The Water Diviner

Joshua Connor (Russell Crowe) has lost everything. It’s 1919, five years since his three sons left the family’s Australian farmstead to fight at the Battle of Gallipoli. They did not return, and are presumed dead. Unable to live with her grief, Joshua’s wife Eliza (Jacqueline McKenzie) commits suicide, and he makes her a graveside promise to bring back their sons’ remains and bury them on home ground.

He travels to Turkey, where he stays in a hotel run by the recently widowed Ayshe (Olga Kurylenko), whose son Orhan (Dylan Georgiades) takes a shine to him. When the British Consul refuses Joshua a permit to travel to Gallipoli, Ayshe advises him to bribe a fisherman and make an illegal approach by sea.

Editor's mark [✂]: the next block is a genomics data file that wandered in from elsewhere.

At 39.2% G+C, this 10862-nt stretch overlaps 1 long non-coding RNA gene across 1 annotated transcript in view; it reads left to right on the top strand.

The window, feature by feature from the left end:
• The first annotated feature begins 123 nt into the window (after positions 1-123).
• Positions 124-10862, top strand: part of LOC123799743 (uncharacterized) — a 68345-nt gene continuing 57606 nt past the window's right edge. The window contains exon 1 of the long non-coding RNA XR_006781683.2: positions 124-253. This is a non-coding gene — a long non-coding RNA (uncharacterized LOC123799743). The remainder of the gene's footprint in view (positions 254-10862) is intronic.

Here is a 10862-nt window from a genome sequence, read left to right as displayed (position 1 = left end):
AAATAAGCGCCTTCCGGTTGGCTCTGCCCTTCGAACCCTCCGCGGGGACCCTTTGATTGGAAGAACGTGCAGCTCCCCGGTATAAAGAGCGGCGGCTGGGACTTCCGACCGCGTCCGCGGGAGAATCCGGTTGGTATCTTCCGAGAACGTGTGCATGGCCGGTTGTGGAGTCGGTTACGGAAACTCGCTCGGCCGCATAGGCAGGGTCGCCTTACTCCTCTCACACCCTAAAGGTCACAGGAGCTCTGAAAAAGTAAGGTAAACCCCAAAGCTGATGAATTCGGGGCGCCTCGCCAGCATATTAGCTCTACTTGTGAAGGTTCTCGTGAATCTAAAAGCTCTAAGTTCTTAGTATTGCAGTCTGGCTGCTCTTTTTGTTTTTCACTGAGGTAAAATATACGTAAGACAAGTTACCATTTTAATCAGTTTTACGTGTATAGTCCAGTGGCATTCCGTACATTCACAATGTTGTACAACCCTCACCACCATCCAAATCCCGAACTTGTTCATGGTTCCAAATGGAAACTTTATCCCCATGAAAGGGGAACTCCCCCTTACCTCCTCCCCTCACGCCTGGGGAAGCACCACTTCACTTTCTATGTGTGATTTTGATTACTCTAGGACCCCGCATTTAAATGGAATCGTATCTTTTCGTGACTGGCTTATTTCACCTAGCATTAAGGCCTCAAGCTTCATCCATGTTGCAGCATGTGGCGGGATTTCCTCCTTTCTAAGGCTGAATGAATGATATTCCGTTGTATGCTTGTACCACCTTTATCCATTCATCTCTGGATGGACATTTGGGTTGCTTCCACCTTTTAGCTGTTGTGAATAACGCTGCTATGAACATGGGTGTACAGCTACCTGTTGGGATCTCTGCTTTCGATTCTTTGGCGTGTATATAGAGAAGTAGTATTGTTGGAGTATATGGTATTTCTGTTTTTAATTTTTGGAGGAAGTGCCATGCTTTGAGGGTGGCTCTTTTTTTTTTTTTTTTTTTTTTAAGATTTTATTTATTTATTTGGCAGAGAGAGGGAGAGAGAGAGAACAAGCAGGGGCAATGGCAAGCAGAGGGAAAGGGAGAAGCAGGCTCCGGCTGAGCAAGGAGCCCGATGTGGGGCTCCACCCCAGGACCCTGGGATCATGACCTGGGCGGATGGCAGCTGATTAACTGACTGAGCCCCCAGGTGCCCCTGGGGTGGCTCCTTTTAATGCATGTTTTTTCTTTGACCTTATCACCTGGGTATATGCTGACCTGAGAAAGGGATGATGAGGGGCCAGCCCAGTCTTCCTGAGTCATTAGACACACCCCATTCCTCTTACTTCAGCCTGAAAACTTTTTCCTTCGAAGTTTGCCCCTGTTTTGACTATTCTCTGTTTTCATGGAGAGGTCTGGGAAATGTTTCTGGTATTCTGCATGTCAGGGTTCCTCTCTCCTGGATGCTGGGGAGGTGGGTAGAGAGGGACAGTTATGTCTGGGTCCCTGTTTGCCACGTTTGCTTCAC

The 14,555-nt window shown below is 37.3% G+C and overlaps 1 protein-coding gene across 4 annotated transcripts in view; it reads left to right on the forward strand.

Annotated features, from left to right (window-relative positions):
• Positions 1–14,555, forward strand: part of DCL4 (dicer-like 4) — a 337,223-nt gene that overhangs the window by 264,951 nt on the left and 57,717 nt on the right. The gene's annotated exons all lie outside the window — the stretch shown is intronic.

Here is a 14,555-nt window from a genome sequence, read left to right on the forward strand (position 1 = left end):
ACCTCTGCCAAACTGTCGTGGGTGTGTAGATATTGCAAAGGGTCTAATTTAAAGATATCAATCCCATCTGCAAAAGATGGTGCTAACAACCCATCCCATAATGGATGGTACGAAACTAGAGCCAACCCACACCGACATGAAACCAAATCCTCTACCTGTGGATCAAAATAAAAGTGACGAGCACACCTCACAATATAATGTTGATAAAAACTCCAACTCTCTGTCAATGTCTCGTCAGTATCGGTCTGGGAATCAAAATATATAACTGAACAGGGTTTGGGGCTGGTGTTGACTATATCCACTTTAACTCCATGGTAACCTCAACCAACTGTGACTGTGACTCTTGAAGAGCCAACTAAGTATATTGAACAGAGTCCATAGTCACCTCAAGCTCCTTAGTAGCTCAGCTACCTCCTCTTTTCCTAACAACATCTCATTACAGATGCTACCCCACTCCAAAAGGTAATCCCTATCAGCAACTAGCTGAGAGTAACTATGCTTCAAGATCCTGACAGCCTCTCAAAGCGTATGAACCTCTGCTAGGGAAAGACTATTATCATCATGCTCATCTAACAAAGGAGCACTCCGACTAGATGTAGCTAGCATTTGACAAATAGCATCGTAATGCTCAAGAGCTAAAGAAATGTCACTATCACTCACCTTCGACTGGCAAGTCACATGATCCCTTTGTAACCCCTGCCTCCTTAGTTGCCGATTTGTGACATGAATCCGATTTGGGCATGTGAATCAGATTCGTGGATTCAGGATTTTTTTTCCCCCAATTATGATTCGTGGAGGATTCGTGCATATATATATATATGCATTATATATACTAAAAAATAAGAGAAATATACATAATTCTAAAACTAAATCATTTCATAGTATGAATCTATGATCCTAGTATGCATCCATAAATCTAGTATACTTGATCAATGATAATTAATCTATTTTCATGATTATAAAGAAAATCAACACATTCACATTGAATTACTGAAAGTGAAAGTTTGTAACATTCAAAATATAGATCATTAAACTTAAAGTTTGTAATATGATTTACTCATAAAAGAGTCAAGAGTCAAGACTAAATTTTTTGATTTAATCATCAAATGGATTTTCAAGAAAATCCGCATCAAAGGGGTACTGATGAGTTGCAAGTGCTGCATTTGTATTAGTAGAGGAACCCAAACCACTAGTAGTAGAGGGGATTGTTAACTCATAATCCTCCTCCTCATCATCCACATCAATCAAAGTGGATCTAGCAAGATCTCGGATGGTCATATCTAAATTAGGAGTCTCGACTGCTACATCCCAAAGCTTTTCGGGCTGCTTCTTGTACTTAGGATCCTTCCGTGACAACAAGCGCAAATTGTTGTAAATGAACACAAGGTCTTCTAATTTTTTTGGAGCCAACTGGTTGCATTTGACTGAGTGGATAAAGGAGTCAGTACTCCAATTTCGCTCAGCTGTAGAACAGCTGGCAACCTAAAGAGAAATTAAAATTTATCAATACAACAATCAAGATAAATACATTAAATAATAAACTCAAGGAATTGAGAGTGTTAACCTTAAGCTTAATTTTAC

Arriving at the site of the battlefield, Joshua finds ANZAC forces, led by Lieutenant Colonel Hughes (Jai Courtney), co-operating with defeated Turkish officers for the daunting task of mass burial. Thousands of men died at Gallipoli, Hughes tells Joshua – what makes him think he stands a chance of finding his sons? But Turkish Major Hasan (Yilmaz Erdogan) is sympathetic; and Joshua, it turns out, has a mystical knack for uncovering what’s hidden beneath the ground.